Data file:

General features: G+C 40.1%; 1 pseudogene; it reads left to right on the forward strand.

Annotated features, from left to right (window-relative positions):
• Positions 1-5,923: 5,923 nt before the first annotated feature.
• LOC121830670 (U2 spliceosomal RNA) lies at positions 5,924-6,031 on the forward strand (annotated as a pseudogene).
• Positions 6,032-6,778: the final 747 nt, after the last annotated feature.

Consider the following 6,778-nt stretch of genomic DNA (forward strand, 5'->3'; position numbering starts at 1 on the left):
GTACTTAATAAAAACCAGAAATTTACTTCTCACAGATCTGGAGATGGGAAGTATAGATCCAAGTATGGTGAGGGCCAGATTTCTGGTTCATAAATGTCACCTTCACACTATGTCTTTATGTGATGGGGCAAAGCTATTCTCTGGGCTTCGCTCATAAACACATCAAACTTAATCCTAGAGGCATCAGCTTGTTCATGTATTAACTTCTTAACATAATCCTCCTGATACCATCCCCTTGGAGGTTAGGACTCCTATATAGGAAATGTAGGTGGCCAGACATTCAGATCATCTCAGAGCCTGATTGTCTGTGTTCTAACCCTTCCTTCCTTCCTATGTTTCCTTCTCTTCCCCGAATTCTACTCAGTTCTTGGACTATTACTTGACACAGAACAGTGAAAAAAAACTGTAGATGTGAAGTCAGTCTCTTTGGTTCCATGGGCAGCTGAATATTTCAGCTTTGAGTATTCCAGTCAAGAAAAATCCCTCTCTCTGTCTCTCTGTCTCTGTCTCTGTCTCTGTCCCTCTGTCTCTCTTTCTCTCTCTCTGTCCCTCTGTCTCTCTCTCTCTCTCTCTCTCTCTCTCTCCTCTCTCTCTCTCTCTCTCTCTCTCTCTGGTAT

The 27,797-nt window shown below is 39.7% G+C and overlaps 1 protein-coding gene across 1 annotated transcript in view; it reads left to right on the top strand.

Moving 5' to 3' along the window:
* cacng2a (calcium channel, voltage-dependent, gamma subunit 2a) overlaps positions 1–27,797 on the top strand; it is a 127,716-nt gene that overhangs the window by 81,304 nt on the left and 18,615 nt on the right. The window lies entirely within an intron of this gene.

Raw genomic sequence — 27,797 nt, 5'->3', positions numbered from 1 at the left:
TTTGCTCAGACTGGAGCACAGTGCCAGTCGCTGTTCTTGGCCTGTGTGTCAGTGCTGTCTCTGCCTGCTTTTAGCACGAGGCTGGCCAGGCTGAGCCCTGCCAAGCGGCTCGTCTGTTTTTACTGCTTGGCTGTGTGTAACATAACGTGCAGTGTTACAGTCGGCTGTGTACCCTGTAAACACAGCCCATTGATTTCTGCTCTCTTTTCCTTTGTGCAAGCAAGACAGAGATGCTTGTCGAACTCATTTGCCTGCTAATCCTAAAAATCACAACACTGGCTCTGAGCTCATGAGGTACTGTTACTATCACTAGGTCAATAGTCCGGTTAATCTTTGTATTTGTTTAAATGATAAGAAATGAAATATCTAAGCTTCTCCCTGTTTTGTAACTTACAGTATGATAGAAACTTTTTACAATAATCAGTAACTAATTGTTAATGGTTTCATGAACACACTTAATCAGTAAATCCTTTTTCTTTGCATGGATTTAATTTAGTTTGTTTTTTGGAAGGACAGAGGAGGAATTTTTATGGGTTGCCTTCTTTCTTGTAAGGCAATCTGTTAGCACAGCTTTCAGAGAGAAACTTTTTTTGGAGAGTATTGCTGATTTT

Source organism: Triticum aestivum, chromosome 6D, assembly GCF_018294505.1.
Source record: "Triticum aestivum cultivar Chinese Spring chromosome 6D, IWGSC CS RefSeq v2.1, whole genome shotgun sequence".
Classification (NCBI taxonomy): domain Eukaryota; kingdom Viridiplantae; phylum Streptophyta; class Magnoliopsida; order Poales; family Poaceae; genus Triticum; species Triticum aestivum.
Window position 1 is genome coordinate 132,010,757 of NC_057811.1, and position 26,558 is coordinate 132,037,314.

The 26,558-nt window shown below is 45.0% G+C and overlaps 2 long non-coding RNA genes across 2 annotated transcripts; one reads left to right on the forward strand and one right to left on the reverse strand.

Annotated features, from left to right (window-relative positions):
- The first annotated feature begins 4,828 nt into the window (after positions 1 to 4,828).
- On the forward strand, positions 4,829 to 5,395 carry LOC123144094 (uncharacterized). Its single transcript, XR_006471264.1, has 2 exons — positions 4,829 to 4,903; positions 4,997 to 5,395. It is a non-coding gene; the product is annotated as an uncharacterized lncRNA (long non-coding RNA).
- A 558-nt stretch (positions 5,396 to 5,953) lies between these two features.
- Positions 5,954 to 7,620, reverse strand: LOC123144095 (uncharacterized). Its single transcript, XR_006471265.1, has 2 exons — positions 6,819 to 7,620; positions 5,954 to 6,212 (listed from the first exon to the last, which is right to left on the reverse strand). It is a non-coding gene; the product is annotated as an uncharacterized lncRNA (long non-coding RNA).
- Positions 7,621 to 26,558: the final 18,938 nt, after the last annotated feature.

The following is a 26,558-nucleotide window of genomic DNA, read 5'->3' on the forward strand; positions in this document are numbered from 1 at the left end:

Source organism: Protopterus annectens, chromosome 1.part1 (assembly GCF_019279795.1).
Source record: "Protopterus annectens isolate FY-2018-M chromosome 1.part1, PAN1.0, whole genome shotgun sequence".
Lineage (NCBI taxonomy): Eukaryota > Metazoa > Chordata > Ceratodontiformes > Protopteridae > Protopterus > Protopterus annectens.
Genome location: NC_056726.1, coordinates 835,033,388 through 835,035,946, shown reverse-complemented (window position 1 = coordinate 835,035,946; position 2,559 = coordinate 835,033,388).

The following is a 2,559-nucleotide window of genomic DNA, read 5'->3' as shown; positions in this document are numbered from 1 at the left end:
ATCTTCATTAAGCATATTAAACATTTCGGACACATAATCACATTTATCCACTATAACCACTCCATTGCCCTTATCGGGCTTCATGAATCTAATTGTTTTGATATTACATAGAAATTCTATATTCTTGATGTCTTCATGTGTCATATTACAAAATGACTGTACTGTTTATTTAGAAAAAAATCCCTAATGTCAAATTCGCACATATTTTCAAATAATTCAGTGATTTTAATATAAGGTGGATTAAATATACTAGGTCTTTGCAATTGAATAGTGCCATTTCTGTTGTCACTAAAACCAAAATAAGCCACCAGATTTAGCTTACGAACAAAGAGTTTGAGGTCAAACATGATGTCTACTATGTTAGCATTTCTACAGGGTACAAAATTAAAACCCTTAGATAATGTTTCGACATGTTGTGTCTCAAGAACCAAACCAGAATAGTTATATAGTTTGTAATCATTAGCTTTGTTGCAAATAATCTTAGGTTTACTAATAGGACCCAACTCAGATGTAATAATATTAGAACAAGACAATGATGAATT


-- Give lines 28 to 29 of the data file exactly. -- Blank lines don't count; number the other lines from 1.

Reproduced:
Genome location: NC_056726.1, coordinates 835,033,388 through 835,035,946, shown reverse-complemented (window position 1 = coordinate 835,035,946; position 2,559 = coordinate 835,033,388).

The following is a 2,559-nucleotide window of genomic DNA, read 5'->3' as shown; positions in this document are numbered from 1 at the left end: